You could have Docker and Kubernetes installed on the same host and allow the user to access both binaries. A malicious user can potentially bypass Kubernetes security (e.g. PodSecurityPolicies), by avoiding the use of kubectl to deploy containers. Instead, the user can directly interact with the Docker (e.g. docker command) or runc binaries to directly deploy containers.

This will pose a security risk as the user can run vulnerable and risky containers. What are the best practices in real life to ensure that this does not happen?

Some options include employing a level of MAC restrictions to only allow the user to interact with kubectl but was wondering what are more efficient ways, especially in real life?


*There are also several levels of abstraction related to containers which can bypass the security controls in higher layers:

  • Kubernetes (kubectl)
  • Docker (docker)
  • Container Daemon (containerd)
  • runc*
  • How narrowly can you define the tasks which you would like users to be able to perform? If you're able to narrow it down to a clearly-defined list then consider creating each of those tasks as jobs in a CI/CD tool (maybe allowing parameters if needed) and have users trigger those instead of allowing users to access or run their own commands or scripts directly on the host. Aug 22, 2022 at 5:41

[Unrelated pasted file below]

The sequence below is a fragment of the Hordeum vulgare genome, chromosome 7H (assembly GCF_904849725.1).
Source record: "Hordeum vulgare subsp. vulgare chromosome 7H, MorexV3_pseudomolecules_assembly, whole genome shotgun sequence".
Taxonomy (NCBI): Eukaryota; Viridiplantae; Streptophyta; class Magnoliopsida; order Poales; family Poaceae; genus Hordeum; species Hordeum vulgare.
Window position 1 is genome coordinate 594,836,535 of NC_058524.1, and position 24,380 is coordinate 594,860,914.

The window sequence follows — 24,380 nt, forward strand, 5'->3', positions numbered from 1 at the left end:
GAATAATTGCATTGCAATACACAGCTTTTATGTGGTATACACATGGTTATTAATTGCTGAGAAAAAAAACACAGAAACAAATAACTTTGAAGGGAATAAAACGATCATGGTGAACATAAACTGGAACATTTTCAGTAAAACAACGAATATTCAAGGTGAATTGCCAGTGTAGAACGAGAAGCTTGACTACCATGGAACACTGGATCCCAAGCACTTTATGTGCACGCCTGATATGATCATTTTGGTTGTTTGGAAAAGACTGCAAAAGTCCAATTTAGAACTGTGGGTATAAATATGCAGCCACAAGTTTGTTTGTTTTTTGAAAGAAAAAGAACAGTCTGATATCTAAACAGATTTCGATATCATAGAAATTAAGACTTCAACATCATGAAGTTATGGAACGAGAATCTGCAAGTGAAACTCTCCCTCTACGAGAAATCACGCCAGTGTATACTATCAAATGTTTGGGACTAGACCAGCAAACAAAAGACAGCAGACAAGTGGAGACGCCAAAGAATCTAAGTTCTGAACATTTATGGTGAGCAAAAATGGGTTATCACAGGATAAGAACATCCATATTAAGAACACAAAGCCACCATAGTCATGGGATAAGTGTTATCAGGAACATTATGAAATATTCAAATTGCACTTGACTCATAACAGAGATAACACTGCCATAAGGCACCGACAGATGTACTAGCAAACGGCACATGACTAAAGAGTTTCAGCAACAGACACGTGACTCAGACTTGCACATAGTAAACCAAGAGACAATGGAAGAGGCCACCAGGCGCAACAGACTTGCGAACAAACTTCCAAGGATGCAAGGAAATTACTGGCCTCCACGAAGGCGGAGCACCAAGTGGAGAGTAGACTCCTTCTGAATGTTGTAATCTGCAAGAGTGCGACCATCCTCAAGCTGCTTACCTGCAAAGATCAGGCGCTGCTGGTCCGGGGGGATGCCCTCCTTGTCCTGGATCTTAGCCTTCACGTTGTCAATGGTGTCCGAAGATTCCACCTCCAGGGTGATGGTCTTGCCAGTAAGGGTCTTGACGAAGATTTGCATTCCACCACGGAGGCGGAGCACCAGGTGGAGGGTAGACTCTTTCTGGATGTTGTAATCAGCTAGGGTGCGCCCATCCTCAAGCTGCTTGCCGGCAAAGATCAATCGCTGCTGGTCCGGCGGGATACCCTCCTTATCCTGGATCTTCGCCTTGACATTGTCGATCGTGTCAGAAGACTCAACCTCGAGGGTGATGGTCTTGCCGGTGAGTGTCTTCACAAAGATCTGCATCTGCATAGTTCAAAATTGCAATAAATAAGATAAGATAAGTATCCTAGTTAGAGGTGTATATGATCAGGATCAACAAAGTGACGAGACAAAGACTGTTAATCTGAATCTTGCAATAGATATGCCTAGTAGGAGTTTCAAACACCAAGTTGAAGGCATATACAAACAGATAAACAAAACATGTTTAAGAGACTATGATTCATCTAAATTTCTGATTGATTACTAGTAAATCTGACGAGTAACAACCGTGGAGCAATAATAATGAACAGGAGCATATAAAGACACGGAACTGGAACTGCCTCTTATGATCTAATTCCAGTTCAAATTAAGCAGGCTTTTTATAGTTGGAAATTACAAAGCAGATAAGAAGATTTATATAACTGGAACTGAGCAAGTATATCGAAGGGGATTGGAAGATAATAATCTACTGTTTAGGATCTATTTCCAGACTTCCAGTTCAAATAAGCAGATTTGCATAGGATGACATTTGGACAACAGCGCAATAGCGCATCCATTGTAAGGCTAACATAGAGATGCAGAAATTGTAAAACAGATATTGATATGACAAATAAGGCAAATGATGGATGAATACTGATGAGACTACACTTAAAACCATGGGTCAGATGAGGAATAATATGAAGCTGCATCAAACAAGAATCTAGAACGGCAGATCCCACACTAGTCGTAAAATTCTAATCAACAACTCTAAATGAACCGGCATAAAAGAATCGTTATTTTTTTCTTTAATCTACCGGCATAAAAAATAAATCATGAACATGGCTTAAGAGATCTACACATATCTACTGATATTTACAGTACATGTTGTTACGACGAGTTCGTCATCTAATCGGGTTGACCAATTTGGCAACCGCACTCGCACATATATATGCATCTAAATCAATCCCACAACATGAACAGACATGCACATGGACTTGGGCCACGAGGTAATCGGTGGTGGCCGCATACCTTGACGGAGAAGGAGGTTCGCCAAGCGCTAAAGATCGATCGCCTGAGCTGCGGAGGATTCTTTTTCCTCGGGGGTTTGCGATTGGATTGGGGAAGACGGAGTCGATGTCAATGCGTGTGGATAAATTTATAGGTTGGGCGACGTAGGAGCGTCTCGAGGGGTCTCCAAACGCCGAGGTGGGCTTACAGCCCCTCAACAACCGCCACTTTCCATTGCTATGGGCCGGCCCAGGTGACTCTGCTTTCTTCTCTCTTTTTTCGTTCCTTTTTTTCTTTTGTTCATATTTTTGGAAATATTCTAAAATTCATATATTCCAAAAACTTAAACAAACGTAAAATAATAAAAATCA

• 1
    "have Docker and Kubernetes installed ... and allow the user to access both binaries". Sounds wrong. First: I would no longer use Docker runtime with kubernetes, at all. Second: as a Kubernetes cluster admin, the only time I need SSH access to a node, is when I can't start a debug pod on that node. Which would usually limit ssh to major outages affecting master nodes. (see: kubernetes.io/docs/tasks/debug/debug-application/… ). The kubectl binary should be on your workstation, some bastion node, ... you shouldn't use k8s nodes for daily operations.
    – SYN
    Aug 22, 2022 at 8:38


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